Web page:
Conspiracy Corner – Pronunciation Book

Every Thursday, about 8:15am, Matthew talks with Zac (with Lucas and Ellen lurking on the sidelines) on 95bFM’s “Breakfast Show” about conspiracy theories.

Let me start out by stating the following: I agree with many learned people on the internet that “Pronunciation Book” and the story I am about to tell is some kind of viral marketing for an ARG (alternative reality game) and thus whilst the way in which “Pronunciation Book” certainly looks conspiratorial, it’s fair to say that the uncovering of this conspiracy will not (I may need to correct myself in a week) lead to the discovery of great injustices and sinister institutional activities.

So, with that said, let me introduce you to “Pronunciation Book”.

“Pronunciation Book” is (or was) a YouTube channel containing instructional videos on how to pronounce certain words, like “Quiche”:

As part of its schtick, the Pronunciation Book videos used sample sentences to illustrate the words in question, like this example from the “Can/Can’t” video:

I can still hope for Mendoza’s cooperation but I can’t imagine how we’ll explain this to the Chief.

“Pronunciation Book” was an oddity for about three years, given that it would sometimes be quite instructional (such as it’s video on “How to use superlatives in English”) whilst other times being merely odd (such as it’s video on how to pronounce “quiche”). However, on the 9th of July ((One day after my birthday? Co-incidence: I think so.)), the countdown began.

Countdown to what, you might ask? Good question. As seems to be the way of the world now, people on the internet started to collaborate to try and find out what was going on. Rather than me merely trying to summarise their work, I’m going to provide you a link to the discussion document they have generated, which goes through all the available evidence and the major theories.

77 Days Research Document

So, why is this interesting if, as it looks likely, it’s just canny advertising for an ARG?

Well, in part because it supports a thesis I have about the way information is shared amongst members of a community. The investigation into who is behind Pronunciation Book and what it is they might be up to has been an entirely crowd-sourced affair and the result is quite incredible: we now know an awful lot about who is (currently) behind Pronunciation Book and we have some fairly good theories as to what it is they are up to.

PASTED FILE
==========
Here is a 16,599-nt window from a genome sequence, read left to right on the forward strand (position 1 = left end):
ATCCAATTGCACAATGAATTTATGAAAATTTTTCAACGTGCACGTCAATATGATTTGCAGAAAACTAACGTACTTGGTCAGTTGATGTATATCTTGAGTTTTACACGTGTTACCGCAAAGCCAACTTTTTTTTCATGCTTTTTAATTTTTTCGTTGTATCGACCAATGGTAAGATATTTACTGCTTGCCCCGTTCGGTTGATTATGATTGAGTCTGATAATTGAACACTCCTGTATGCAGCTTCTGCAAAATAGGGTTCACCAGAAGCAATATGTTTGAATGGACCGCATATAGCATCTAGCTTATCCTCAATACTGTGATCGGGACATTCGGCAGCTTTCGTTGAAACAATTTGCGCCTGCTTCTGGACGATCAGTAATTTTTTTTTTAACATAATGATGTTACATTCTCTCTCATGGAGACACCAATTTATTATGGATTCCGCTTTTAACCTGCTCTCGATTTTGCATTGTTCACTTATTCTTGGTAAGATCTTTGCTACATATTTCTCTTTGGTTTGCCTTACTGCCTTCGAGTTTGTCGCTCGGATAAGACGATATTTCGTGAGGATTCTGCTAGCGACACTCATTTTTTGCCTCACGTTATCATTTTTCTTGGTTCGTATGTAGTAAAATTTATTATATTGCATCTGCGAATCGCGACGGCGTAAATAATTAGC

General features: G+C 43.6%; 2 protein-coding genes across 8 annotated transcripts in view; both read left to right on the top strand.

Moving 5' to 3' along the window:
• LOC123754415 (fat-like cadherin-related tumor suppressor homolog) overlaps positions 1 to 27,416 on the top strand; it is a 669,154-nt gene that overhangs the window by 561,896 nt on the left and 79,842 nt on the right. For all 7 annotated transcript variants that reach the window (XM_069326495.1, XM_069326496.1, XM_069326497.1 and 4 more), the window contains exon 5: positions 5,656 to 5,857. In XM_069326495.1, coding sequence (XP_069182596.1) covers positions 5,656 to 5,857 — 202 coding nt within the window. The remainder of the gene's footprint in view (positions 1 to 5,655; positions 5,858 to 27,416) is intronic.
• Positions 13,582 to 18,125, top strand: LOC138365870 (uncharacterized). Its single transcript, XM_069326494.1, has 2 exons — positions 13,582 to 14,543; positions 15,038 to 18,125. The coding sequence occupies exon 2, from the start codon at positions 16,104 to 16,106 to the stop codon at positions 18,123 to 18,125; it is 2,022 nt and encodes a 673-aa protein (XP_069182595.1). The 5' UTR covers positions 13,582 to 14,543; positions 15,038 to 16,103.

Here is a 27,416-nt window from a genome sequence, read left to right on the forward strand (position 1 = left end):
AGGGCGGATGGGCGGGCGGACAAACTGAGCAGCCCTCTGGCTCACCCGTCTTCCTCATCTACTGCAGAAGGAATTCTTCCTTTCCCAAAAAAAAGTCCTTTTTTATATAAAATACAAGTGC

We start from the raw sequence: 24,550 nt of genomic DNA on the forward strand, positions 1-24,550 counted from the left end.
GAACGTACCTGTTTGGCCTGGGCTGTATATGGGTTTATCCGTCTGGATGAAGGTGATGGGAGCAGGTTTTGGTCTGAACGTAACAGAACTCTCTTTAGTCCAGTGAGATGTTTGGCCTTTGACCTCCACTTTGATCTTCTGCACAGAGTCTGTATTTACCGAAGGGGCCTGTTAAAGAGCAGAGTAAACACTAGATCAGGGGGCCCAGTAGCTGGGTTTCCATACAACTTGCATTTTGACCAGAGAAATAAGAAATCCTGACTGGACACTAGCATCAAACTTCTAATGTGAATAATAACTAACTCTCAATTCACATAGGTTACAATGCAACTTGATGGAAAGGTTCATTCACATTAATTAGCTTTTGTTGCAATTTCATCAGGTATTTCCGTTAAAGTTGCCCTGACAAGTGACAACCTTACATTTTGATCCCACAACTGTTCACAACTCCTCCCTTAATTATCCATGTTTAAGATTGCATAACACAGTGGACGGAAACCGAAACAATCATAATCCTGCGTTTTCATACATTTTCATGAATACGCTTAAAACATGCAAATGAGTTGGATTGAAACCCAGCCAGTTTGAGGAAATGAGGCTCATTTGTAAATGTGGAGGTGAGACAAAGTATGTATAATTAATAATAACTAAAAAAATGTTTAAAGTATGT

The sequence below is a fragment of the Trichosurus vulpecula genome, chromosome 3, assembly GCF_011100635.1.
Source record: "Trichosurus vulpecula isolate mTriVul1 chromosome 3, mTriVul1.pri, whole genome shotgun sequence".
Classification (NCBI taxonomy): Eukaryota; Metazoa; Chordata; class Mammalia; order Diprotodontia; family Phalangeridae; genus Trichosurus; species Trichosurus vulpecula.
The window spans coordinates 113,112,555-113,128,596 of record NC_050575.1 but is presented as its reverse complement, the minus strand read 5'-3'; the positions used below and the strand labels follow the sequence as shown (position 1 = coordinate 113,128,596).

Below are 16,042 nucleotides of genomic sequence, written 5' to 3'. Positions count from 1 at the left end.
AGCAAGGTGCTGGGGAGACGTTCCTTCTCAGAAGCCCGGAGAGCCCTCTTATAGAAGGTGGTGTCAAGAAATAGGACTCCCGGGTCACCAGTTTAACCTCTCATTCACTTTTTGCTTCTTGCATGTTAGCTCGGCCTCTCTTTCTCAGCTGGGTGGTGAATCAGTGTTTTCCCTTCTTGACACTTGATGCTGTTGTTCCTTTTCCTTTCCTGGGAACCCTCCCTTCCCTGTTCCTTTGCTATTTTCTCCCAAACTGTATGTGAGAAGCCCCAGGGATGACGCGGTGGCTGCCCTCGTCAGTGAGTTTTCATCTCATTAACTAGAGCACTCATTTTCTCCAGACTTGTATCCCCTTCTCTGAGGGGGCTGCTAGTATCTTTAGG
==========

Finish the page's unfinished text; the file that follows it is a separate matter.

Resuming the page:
This then, is a nice example of how we might investigate conspiracy theories: the work that has gone into the “77 Days Research Document” is a great demonstration of how such community-lead investigation of mysterious states of affairs could work. Theories have been proposed and numerous candidate explanations have been relegated to the “Legacy Theories” section because the evidence for such theories turned out to be lacking.

Now, before we get all “This is the future!” it’s important to realise an important difference between the investigation of Pronunciation Book and, say, the investigation of the events of 9/11. In the case of Pronunciation Book we have a mystery which needs resolving, whilst in the case of 9/11 we have an alleged case of a conspiracy which requires uncovering. There doesn’t appear to be much in the way of examples of people creating disinformation to put off investigators into the mystery of who is behind Pronunciation Book, and what it is they are planning to do, whilst in the case of 9/11 the claim is that the well-regarded explanation is not just dubious as an explanation but it is also part of a disinformation campaign to distract the public from the truth of what happened that day. As such, the investigation into Pronunciation Book looks nice and level-headed because there’s no attendant hypothesis about disinformation needing to be countered.

Finally, the analysis of the investigation of Pronunciation Book it rather supports my notion that we should be working with perfectly general notions of both “conspiracy” and “conspiracy theory”. The mystery behind Pronunciation Book case looks like it’s a conspiracy, given that there is a plan that has been hatched in secret to achieve some end, presumably orchestrated by more than one person. ((This last clause, in re Pronunciation Book, is up for debate.)) Despite the lack (or so it seems at this juncture) of revelations of malign political shenanigans, this is perfect fodder for a conspiracy theory analysis. By showing how we can analyse such a case, we can hopefully remove–at least partially–the stigma involved in believing and analysing other such cases.